Brief: Design an off-site sales office and design gallery suggestive of the iconic Herzog and De Meuron designed building in construction at 56 Leonard Street.
Solution: The facility is contained in a 2500 ground floor space in a cast iron loft building a block away from the construction site. The entry sequence is like a vest pocket park space replete with custom designed platforms and park benches. The prospective clients are greeted with a multimedia presentation of full height overhead projected montages of Herzog and De Meuron’s process in the design of what will be one of the most unique, rigorous and beautiful residential buildings to be constructed in New York. In determining how the space should look we tried to crawl into the psyche of the infamous team by visiting their offices in New York and Basel Switzerland to understand what made the building tick. The design had to reflect the psyche of the building.
The final layout for the gallery space does not represent any of the actual units in construction. It is an amalgam of the full scale features that many of the units will boast including its piano shaped kitchen island, full size concrete columns, custom bowed plaster wall that masks a vent hood and a wooden version of the full scale continuous metal and glass window. In some cases the window wall will be 14 feet high…so an effort was made to integrate all types of window treatment in it. Thus a double-layered cloud colored diaphanous cotton sheath is set within the upper horizontal member. The fabric curtain is like ” Vaseline on the lenses”, a foil to the rigor of the metal and glass curtain wall itself. Beyond the exterior wall of the building is a white stretched backlit fabric that suggests light mood swings from Day to Night.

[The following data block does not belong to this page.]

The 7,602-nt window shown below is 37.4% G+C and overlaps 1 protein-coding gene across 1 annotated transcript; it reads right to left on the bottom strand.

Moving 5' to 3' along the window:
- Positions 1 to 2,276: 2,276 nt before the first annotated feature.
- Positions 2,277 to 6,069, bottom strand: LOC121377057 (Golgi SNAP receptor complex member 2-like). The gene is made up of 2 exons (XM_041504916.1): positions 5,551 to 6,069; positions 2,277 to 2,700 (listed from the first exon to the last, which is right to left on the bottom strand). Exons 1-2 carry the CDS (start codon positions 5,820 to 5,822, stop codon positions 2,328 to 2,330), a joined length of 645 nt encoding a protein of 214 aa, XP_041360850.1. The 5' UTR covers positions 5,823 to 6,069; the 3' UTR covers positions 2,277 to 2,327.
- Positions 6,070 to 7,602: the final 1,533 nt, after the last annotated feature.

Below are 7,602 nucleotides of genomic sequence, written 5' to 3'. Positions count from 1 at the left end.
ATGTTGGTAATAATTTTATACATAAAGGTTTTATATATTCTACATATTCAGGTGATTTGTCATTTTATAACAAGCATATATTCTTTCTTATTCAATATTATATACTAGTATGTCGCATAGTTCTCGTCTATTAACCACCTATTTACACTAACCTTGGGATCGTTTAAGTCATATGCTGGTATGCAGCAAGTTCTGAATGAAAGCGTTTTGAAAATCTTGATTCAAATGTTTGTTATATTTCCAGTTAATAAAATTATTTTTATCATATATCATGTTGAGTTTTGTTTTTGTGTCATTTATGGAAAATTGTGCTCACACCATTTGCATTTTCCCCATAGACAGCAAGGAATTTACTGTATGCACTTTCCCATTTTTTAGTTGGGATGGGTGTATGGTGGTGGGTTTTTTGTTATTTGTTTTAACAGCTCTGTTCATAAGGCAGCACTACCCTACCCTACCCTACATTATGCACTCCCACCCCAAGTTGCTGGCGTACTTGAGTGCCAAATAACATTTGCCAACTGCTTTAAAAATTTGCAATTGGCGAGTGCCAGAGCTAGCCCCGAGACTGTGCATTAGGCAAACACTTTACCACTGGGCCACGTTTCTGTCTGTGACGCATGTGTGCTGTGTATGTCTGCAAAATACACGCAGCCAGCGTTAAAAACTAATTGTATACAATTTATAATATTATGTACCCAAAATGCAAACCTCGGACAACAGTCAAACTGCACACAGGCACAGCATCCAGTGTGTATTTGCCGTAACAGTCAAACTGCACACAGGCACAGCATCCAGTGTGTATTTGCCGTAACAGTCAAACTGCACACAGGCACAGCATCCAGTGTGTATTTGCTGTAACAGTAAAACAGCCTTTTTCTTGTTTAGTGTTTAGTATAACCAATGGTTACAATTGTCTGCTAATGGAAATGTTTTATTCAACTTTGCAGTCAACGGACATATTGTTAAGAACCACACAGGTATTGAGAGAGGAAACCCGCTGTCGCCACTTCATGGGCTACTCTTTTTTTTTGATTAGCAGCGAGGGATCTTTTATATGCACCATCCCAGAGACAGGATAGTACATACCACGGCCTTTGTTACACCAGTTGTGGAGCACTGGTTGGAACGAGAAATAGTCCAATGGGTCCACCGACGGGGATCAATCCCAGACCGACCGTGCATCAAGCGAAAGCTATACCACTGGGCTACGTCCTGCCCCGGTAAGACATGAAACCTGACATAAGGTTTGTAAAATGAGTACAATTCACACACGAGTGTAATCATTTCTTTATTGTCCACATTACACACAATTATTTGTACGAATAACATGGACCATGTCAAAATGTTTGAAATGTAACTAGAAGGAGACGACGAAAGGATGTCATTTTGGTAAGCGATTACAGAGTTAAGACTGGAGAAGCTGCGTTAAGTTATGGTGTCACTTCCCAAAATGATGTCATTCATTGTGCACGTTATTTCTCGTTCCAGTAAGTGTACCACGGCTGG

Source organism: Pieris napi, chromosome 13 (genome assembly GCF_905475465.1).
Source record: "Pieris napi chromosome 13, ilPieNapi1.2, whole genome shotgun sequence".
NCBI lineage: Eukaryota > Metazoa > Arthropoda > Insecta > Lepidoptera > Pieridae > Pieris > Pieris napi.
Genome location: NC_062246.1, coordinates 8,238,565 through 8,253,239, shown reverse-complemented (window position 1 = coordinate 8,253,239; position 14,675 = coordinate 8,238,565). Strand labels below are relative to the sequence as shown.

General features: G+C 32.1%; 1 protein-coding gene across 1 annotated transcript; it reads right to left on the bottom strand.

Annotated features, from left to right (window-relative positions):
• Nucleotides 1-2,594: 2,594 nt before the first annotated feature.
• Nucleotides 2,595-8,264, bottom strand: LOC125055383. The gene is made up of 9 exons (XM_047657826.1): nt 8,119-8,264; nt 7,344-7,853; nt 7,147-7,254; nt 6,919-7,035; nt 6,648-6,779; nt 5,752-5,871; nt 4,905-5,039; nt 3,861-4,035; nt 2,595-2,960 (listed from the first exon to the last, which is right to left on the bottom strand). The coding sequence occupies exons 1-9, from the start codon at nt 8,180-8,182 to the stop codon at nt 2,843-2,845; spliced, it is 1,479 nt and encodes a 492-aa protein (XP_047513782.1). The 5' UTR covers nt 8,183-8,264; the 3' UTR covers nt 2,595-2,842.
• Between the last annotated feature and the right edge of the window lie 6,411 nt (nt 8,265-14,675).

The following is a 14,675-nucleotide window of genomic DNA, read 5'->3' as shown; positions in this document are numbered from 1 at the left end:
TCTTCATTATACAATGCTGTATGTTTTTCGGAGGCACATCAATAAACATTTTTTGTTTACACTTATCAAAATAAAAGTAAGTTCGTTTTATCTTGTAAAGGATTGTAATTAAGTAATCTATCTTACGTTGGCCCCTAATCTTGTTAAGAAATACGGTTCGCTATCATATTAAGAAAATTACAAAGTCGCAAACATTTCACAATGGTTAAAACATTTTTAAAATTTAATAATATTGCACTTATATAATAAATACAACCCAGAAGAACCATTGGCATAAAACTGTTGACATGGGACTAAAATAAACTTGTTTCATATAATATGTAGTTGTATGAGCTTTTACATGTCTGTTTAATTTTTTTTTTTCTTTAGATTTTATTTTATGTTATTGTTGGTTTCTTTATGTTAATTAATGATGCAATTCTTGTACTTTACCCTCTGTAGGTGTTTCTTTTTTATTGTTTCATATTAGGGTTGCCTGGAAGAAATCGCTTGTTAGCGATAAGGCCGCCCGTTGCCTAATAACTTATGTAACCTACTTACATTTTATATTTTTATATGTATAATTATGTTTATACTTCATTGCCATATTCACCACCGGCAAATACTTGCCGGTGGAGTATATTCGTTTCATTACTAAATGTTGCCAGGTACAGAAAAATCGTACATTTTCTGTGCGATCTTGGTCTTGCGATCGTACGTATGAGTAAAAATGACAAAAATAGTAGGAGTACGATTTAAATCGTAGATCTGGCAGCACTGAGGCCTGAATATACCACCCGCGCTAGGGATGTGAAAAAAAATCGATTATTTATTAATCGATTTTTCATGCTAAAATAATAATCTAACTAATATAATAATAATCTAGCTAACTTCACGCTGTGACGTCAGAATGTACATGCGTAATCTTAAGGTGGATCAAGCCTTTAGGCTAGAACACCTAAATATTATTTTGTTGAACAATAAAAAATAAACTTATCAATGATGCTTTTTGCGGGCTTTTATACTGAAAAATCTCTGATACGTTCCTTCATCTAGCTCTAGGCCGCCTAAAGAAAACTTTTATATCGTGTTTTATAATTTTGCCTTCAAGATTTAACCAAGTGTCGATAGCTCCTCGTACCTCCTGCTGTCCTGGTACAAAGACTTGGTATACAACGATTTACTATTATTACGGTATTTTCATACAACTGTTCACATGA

The buildings plan and section itself suggested how to organize the space and design its contents. The thrusting vectors of the plan and section are assimilated in the shutterbug -like form of the custom designed V’Soske rug. The rug spins and moves from a center compass generated at the orthogonal pivot point from exterior to interior at the terrace corner. It is woven in concentric circular texture with rays of light spinning from its center adjacent to the concentric circular tables (prototype by Todd Bracher)
All materials used in the space relates to those of the building itself; whether concrete in color and texture, the raw stripped down natural wood, the sheen of anodized metal wall sections, or the pristine sharp edges of steel and glass. Both the Shiro Kuramata revolving red cabinet and the Noguchi black turning top chess table suggest the dynamic quality of the individualized units as they are stacked one on top of each other. A large-scale wool flannel faceted spherical angle soccer ball floats in the space and becomes a seat itself as it links the two seating groupings. Its shape as well as the sphere being held in the Marina Abramovic black and white photograph in the entry vestibule are visible simultaneously are oblique gestures to the buildings worldly international status. Art is hung throughout the space with Robert Mapplethorpe’s “Red Tulip” symbolizing that a living colorful organism will ultimately inhabit the pristine space.
The building is a work of art and this imagined unit should reflect that sensibility.